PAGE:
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I comes from Stack Overflow and I though my question was more related to this forum. The problem is i'm not a matematician, so please excuse me if I ask a dumb question.

I'm trying to get the angle between two vectors. As numbers of posts says, here or here, I tried this solution.

But my angle must be "oriented": If th angle between u⃗ and v⃗ is θ, the angle between v⃗ and u⃗ must be .

Is there a mathematical solution to this?

Edit :

Here's the formula I implemented for the points $a = (x_1, y_1)$ and $b = (x_2, y_2)$ representing the vectors:

$$ \mathrm{angle} = \arccos \left(\frac{x_1 \cdot x_2 + y_1 \cdot y_2}{\sqrt{x_1^2+y_1^2} \cdot \sqrt{x_2^2+y_2^2}} \right) $$

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vectors in 2D or 3D? – Emanuele Paolini Mar 1 '13 at 14:05
Sorry, it's 2d vectors. – Martin Mar 1 '13 at 14:14
What you did used the dot product, which is usually the standard way to find angles. However, because of your requirement for angles to be oriented, the dot product will not work. I'll elaborate a bit more in my answer where I can more freely LaTeX. – Shivam Sarodia Mar 1 '13 at 14:20
For some basic information about writing math at this site see e.g. here, here, here and here. – Américo Tavares Mar 1 '13 at 14:25
This formula does not take orientation into account. – 1015 Mar 1 '13 at 14:35
up vote 2 down vote accepted

I assume $u$ and $v$ are both nonzero. Let $\theta\in (-\pi,\pi]$ modulo $2\pi$ be the oriented angle between $u$ and $v$.

Using $$ \cos\theta=\frac{(u,v)}{\|u\|\|v\|} $$ you can find the value of $\cos\theta$.

Taking $\arccos$ of the latter will, you get $\theta_0$ in $[0,\pi]$ such that $$ \theta=\theta_0 \quad\mbox{mod} \;2\pi\quad\mbox{or}\quad \theta=-\theta_0 \quad\mbox{mod} \;2\pi. $$ Now to determine the orientation of $(u,v)$, you must compute the $2\times 2$ determinant of the matrix whose first column is $u$, and second column is $v$.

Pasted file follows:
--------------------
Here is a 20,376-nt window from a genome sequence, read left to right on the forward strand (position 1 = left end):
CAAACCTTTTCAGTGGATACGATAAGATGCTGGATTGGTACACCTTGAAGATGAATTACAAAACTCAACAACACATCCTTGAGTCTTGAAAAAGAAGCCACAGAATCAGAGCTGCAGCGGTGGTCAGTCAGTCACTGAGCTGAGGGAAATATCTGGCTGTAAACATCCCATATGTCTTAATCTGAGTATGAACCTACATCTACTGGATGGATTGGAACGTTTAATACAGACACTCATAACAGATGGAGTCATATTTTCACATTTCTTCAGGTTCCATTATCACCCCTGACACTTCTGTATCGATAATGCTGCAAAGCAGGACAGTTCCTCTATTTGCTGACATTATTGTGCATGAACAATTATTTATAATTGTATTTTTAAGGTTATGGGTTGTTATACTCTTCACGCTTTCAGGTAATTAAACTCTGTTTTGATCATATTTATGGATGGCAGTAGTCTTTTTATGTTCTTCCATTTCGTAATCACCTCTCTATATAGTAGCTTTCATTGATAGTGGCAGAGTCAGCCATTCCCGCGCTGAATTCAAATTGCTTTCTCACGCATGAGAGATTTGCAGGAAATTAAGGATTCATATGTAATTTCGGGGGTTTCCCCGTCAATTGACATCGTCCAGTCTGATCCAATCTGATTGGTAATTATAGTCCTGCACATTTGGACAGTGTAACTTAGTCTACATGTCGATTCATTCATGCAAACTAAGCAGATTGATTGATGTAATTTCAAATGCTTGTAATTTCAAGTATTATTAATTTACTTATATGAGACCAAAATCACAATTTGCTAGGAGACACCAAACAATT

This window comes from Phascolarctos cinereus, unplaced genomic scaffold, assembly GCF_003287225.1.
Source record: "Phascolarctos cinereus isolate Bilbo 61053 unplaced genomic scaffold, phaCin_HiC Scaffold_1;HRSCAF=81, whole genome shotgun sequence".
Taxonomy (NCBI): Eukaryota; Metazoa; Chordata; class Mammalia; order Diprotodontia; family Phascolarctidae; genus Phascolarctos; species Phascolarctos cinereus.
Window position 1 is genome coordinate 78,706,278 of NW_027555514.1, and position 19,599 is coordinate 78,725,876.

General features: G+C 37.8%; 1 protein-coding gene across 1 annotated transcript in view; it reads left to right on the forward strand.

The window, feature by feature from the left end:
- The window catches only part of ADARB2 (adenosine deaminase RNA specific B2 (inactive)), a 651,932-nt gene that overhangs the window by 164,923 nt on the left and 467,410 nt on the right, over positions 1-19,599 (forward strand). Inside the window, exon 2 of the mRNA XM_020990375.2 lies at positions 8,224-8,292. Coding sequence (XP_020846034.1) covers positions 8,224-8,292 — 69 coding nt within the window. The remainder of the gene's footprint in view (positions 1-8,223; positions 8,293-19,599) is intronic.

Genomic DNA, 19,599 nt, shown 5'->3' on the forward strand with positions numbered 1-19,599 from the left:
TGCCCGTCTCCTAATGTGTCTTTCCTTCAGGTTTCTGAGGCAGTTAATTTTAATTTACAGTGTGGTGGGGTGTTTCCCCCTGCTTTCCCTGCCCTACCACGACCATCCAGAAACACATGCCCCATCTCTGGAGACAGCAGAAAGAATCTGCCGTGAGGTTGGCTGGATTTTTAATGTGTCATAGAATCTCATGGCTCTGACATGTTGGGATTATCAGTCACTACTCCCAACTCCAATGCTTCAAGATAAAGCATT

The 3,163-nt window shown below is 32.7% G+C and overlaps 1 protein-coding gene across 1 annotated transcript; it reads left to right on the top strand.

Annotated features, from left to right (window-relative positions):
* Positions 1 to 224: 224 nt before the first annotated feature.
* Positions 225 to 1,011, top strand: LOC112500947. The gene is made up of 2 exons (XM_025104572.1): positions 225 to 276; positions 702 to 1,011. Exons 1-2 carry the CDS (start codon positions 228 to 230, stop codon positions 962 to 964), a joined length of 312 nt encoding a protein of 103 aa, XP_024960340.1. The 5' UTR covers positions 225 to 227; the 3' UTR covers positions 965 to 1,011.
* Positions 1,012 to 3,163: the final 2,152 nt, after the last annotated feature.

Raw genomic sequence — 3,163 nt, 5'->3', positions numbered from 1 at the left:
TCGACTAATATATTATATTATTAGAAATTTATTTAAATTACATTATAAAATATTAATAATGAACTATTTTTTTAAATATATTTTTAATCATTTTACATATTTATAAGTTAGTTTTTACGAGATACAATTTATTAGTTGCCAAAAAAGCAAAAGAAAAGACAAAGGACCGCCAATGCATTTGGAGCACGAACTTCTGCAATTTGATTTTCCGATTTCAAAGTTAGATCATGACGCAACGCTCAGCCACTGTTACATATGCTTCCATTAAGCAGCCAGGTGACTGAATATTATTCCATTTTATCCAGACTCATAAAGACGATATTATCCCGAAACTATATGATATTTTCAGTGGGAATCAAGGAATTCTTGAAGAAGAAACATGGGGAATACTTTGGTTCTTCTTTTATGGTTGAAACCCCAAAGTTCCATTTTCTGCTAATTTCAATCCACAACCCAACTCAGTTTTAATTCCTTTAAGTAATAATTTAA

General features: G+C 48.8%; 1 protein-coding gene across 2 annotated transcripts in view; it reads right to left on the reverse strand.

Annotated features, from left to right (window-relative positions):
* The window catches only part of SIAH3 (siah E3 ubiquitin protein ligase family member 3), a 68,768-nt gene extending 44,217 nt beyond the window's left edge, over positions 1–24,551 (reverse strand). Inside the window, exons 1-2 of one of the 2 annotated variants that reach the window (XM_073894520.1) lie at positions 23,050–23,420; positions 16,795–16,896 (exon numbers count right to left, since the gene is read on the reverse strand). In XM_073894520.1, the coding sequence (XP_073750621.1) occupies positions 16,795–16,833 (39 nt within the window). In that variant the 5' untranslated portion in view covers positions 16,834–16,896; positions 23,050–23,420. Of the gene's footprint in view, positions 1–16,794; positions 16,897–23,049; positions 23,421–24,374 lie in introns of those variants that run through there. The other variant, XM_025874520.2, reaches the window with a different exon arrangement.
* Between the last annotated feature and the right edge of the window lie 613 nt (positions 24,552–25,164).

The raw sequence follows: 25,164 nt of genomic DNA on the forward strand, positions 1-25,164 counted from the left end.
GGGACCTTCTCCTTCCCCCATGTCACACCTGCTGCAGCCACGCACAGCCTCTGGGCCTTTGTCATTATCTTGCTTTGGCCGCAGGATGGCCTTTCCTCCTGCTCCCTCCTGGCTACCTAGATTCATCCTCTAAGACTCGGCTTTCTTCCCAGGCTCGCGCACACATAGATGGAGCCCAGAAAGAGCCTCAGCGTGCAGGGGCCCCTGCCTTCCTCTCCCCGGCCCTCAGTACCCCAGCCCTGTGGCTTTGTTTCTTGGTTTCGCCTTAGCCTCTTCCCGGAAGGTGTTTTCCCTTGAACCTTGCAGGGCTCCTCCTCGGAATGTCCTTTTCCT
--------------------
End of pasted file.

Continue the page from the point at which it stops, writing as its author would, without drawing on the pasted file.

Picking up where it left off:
If this is $0$, this means $u$ and $v$ are parallel. Write $u=\lambda v$. If $\lambda >0$, then $\theta=0$ mod $2\pi$. If $\lambda<0$, then $\theta=\pi$ mod $2\pi$.

If the determinant is positive, this means $\theta=\theta_0$ modulo $2\pi$.

If the determinant is negative, you have $\theta=-\theta_0$ modulo $2\pi$.

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Yes, there it is! Calculating the determinant was the solution. Thanks! – Martin Mar 1 '13 at 14:47

If you come from Stack Overflow, using atan2 might be a simpler solution for you.

Let $a = (x_1,y_1)$, $b = (x_2,\;y_2)$. If $\theta$ is the "oriented" angle from $a$ to $b$ (that is, rotating $\hat{a}$ by $\theta$ gives $\hat{b}$), then: $$ \theta = \mathrm{atan2}\left(x_1y_2-y_1x_2,\;x_1x_2+y_1y_2\right) $$

In Matlab, this is equivalent to wrapToPi(angle(x2+i*y2) - angle(x1+i*y1)).

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Find the cross product of the two vectors, then divide by the magnitudes of each vector, and take the inverse sine.

For example, say the vectors were $a = (4,3)$ and $b = (6,8)$. The cross product length is $a_1b_2-a_2b_1 = 4 \times 8 - 6 \times 3 = 14$. The length of the cross product is $|a||b|\sin(\theta) = 14$, and since $|a| = 5$ and $|b| = 10$, $\sin(\theta) = 14/50 = 0.28$. Taking the inverse sine, one obtains the angle from $a$ to $b$ as being $16.26 ^\circ$. Notice that if we had reversed $a$ and $b$, the cross product vector length would have been $-14$, leading to an angle of $-16.26 ^\circ$.

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The cross product is a vector. If you divide by magnitudes, it remains a vector. So it does not make sense to take the inverse sine. You simply forgot the word length, or magnitude. – 1015 Mar 1 '13 at 14:19
Thanks. Editing... – Shivam Sarodia Mar 1 '13 at 14:20
The length of a vector is always nonnegative. So you will never find $-14$. – 1015 Mar 1 '13 at 14:21
Thanks for the reply, but now θ is evoluating between [-π/2, π/2] instead of [-π, π]. – Martin Mar 1 '13 at 14:33

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